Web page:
JAKARTA -- Like millions of other young voters in the Indonesian capital, Ibrahim, a recent law graduate, warmed to the anti-establishment credo of Joko Widodo in voting him in as Jakarta's governor two years ago. Today, Ibrahim is volunteering for the presidential campaign of Widodo's opponent, Prabowo Subianto, an old-guard ex-special forces commander accused of kidnapping pro-democracy activists.
"The times have changed. No one is perfect," Ibrahim says in fluent English, referring to lingering accusations of human rights abuses against his chosen candidate. "It's better to look to the future."
Indonesia goes to the polls on July 9 to choose a successor to Susilo Bambang Yudhoyono, the incumbent president who is reaching the end of his two-term limit. Some 186 million people -- 70 million of whom will be first-time voters -- are expected to cast their ballots in what will be the world's largest direct election.
Prabowo, often described as a high-born "political juggernaut" with personal wealth of more than $140 million, rose up the military ranks and married the daughter of former President Suharto. His opponent, Joko "Jokowi" Widodo, comes from a modest background and was elected mayor of Solo, his central Java hometown, in 2005 on a reformist platform. He was elected Jakarta's governor in 2012 on the back of an unprecedented grass-roots social media campaign.
"Jokowi is young, energetic and humble," 25-year-old Ibrahim says. "But Indonesia is a big country, and it needs someone with experience, not just a mayor."
Surveys show that Ibrahim's view is echoed by millions of others. Only a few months ago, Widodo led in the polls by a substantial margin. But on the eve of the election, the race has become too close to call. Stories of family feuds abound amid deep divisions in the country's electorate. While many voters warn that a Prabowo presidency could mark Indonesia's descent back into an authoritarian rule of the Suharto style, others insist that a firmer tone than Widodo's breezy drawl is needed to overcome the country's gaping inequality and government torpor.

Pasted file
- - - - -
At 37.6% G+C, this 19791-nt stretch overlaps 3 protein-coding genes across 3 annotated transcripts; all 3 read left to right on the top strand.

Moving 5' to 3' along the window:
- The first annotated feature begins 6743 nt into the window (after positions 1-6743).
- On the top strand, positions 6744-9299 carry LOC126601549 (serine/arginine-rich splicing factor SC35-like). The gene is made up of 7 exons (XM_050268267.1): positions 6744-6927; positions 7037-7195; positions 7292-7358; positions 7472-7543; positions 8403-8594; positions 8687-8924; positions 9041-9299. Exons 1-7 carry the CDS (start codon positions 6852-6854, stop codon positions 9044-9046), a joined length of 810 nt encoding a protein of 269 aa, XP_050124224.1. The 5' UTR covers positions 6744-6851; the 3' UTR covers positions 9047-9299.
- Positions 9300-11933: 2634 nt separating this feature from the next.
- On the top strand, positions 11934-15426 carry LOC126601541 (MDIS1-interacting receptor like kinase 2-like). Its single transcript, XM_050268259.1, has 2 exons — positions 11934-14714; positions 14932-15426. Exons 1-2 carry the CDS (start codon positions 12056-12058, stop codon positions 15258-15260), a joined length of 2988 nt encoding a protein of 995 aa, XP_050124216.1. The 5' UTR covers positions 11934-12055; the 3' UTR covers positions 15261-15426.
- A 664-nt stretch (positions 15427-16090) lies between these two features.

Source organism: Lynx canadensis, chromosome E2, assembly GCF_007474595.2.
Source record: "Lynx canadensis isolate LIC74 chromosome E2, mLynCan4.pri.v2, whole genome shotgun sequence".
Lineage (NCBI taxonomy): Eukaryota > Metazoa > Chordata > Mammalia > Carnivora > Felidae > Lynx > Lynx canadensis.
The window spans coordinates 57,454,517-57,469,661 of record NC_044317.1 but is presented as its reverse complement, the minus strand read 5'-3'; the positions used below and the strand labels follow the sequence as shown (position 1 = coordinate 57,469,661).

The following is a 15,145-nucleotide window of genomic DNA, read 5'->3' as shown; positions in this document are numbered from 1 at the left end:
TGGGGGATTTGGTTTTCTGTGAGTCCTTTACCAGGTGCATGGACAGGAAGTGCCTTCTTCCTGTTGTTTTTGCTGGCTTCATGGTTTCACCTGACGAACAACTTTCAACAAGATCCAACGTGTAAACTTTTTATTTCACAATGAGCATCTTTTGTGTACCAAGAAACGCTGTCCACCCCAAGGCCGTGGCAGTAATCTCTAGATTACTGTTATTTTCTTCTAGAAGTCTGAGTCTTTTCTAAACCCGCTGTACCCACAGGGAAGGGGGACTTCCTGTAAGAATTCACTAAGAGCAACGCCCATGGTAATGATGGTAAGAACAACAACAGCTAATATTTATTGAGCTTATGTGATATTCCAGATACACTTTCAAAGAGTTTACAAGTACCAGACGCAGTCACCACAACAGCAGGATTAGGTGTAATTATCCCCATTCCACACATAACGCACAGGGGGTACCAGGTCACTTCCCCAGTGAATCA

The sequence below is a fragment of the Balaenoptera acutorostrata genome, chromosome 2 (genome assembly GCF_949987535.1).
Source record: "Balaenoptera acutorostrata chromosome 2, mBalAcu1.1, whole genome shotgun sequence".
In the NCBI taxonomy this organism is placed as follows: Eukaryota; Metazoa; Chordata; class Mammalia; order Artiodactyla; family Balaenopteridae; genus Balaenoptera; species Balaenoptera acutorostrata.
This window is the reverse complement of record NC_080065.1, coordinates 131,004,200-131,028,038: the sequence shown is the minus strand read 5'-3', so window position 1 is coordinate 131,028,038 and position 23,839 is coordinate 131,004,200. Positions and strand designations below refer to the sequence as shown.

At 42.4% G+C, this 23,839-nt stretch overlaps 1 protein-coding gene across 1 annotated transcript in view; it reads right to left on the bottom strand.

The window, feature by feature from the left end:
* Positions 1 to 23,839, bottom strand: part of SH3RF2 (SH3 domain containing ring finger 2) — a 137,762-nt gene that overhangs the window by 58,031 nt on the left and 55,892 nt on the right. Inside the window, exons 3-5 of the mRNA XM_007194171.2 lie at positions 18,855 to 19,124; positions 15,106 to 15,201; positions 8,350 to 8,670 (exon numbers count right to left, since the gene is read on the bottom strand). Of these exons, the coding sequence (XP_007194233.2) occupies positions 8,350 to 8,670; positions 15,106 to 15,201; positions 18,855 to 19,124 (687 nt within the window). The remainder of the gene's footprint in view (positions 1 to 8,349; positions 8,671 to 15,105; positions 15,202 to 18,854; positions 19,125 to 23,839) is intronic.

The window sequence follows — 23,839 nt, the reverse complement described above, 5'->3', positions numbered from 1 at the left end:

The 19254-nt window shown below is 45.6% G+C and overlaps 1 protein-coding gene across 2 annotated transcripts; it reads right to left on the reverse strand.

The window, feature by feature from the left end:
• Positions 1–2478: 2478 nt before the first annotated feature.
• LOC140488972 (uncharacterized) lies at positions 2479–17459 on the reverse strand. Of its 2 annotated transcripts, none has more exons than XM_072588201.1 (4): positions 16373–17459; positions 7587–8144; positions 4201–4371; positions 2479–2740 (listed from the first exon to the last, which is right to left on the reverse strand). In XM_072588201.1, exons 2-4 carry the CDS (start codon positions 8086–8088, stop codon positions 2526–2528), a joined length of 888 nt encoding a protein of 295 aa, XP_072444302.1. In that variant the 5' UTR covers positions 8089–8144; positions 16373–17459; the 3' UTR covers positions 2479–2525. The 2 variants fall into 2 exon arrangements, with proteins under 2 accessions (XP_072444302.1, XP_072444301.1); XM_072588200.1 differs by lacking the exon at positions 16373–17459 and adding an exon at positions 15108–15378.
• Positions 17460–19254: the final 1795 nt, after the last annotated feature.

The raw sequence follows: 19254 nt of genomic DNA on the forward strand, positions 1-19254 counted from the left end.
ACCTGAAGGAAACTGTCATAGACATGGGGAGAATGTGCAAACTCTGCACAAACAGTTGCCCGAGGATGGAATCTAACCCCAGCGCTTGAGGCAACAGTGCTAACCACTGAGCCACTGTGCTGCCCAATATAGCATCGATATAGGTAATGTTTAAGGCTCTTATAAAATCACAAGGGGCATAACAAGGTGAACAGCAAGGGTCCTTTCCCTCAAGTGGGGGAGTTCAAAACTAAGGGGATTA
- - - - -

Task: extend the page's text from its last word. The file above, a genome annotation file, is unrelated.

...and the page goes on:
Ibrahim studied law at Trisakti University, a private institution in west Jakarta that played a pivotal role in Indonesia's democratization. On May 12, 1998, thousands of students there gathered to demonstrate against General Suharto, who had ruled the country since 1967 and amassed great wealth in the process. Four of the protesters were shot dead by marksmen, triggering two days of rioting in which more than 1,000 were killed. The violence marked the end of the Suharto regime and the beginning of Indonesia's democratization from 1999.
Prabowo has always emphatically denied ordering the Trisakti shootings and expressed regret about the tragedy. For Ibrahim and other students, such denials made supporting Prabowo more straightforward.
He was, however, implicated in other military abuses late in the New Order period of Suharto's rule. These include the kidnapping of pro-democracy activists in 1997-98, 13 of whom remain unaccounted for. Memories of the incident were recently rekindled when General Wiranto, Prabowo's commanding officer at the time and now a prominent member of Widodo's coalition, claimed that Prabowo had unilaterally ordered the kidnappings of the students and that he was discharged from the military as a consequence.
The English-language Jakarta Post newspaper for the first time endorsed a candidate July 4, when it published an editorial that read not so much as support for Widodo as a rejection of Prabowo. "No longer is it a mere ballot cast for one candidate over another, but rather a moral choice on the fate of the nation," the newspaper said.
"It's all accusations," says Rizky, 22, a first-time voter and organizer of a well-attended youth event for Prabowo. "I don't want to say it is right or wrong, but it has never been proven. If he is wrong, then let's take it to court."
"The conditions in Indonesia are so messed up. It's democracy, but it's a pretty chaotic democracy," says Lauditta, 23, who graduated from the University of Indonesia in July. "I really adore people from the army, because they stand for the country," she said. "They have sacrificed themselves for the sake of the country. Prabowo has served in East Timor to keep Indonesia's unity while civilians just watch and judge and do nothing."
Forgetting the past
Political analysts suggest that the recent surge in youth support for Prabowo would not be as pronounced if Indonesia had confronted its past in the education system and in the courts.
"1998 is a number for them, not an event they can relate to or interpret critically," says Jeffrey Winters, a professor at Northwestern University in the U.S. "No one from the dictatorship went to jail. No important lessons were learned. Allegations of horrible crimes from the past are met with skepticism.